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As soon as PID has been diagnosed, it needs to be treated with antibiotics. Two or more types of antibiotics may be taken at the same time. This ensures that all the bacteria are killed. It's very important to take all of your medication as prescribed, or the infection may not go away.
Mild cases of PID can be treated at home. Antibiotic pills will likely be prescribed. You may also receive an injection of antibiotics.
Severe cases of PID need to be treated in the hospital. There, you will receive antibiotics through an IV (intravenous) line. Your health will be closely monitored. The length of your hospital stay depends on how sick you are. After you leave the hospital, antibiotic pills will likely be prescribed. If complications have occurred, you may need surgery to help treat them.
The bacteria that cause PID can also have harmful effects in men. Any partner you have had sex with in the past 60 days should be tested for chlamydia and gonorrhea. Your partner will most likely be treated with antibiotics as well.
Follow all your health care provider’s instructions. This will help you heal. During treatment:
Finish all of your antibiotics, even if you start to feel better. Otherwise, the infection might not go away. It could even get worse and become harder to treat.
Don’t have sex until both you and your partner have finished all of your antibiotics.
Avoid activities that could let bacteria enter the upper genital tract, such as using tampons or douching.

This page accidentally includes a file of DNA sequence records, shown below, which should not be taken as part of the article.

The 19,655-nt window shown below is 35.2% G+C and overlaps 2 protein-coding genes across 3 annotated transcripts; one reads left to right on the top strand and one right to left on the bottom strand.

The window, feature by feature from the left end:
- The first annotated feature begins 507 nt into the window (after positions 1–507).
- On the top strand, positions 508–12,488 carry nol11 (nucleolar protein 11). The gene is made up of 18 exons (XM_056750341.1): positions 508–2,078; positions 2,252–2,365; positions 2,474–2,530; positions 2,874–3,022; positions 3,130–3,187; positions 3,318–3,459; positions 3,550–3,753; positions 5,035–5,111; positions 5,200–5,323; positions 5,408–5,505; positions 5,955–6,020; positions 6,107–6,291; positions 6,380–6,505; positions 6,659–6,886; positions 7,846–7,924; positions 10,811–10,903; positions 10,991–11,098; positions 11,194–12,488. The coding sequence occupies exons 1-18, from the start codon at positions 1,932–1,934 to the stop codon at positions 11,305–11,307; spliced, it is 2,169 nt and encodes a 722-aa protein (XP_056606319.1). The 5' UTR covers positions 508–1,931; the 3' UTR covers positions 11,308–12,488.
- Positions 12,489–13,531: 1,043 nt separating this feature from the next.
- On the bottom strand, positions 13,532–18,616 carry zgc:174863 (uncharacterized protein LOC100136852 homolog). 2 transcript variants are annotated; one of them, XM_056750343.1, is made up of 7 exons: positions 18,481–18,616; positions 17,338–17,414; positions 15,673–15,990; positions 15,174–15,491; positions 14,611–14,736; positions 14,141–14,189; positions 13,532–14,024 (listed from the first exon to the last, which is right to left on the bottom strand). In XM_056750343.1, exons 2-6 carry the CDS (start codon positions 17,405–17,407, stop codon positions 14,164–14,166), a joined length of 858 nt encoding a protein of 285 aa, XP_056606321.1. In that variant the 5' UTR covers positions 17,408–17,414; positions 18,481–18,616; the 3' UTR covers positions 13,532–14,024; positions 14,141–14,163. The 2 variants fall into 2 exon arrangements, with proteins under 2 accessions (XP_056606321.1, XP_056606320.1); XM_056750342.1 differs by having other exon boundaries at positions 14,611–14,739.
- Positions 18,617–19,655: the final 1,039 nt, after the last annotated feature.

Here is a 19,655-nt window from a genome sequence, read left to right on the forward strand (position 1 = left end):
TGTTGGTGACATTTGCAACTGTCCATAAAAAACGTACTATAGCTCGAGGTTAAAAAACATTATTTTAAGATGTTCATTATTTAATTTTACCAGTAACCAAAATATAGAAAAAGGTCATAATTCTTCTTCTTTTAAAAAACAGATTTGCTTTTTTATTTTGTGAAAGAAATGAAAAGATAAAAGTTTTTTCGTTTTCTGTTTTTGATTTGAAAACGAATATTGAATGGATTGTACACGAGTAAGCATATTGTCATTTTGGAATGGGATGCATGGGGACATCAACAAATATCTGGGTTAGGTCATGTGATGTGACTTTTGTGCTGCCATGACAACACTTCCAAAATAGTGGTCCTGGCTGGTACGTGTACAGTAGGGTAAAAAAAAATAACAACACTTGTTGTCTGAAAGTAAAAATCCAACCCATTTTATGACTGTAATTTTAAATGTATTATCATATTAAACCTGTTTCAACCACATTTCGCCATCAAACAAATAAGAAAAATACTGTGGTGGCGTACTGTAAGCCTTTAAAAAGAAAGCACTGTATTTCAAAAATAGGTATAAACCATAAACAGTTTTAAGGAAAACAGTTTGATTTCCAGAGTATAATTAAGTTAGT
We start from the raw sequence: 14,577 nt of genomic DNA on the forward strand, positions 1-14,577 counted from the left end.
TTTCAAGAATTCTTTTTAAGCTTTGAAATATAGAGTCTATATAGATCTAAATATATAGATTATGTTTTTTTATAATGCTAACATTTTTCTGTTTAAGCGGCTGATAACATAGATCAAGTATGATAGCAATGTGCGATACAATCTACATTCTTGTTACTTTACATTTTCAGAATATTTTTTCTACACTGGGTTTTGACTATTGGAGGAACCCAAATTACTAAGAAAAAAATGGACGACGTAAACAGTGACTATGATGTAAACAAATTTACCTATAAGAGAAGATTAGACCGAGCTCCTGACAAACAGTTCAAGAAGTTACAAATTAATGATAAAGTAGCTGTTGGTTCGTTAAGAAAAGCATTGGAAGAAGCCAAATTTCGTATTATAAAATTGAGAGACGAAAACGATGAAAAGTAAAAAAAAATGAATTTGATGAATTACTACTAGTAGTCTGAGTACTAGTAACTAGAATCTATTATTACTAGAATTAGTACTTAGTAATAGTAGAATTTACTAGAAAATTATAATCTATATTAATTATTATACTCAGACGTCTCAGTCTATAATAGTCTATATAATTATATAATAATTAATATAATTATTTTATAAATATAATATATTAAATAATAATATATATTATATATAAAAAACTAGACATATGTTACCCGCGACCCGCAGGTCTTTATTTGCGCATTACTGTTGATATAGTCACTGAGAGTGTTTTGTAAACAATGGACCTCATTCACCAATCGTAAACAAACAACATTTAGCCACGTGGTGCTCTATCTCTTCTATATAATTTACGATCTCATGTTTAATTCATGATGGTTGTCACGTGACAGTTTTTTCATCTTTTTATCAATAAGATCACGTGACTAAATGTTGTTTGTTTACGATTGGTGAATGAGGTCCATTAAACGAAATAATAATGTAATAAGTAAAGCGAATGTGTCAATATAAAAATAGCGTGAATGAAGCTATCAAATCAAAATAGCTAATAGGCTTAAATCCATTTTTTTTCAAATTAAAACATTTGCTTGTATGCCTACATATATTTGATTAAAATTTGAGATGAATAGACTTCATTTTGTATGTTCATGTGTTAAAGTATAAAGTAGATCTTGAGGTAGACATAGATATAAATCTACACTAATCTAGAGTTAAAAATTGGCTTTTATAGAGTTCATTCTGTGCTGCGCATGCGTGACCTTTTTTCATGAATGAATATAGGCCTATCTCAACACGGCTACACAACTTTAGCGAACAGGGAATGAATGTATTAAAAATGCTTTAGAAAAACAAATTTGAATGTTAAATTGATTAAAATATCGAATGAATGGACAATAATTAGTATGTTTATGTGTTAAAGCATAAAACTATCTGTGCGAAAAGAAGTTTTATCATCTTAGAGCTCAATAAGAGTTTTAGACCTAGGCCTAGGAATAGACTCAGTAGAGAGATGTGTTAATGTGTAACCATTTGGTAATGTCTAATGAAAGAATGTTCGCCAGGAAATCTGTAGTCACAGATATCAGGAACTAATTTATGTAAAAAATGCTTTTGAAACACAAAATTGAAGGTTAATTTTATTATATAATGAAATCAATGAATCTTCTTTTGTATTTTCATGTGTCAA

Relieve pelvic pain with a heating pad, hot water bottle, or ice pack. Your health care provider may also suggest a prescription or over-the-counter pain medication.
Ask your health care provider if you should avoid alcohol, which can interfere with some antibiotics.
When both you and your partner have finished your antibiotics, it’s okay to have sex. Keep in mind that some antibiotics can keep birth control pills from working. Use latex condoms or another form of protection for at least a month after your antibiotics are done. Also, keep taking your birth control pills on schedule. (Remember: Birth control pills help prevent pregnancy, but do not protect against sexually transmitted infections (STIs).
Even after treatment, PID can come back. This could happen if you’re infected by another STI. But be aware that once you’ve had PID, bacteria that are normally harmless may be more likely to infect your upper genital tract. This means you could get PID again even without getting another STI. With each PID infection, the chances of complications go up.
While you’re being treated for PID, call your health care provider if you have any of the following:
A fever of 101°F or higher
Worsening pelvic pain
Nausea or vomiting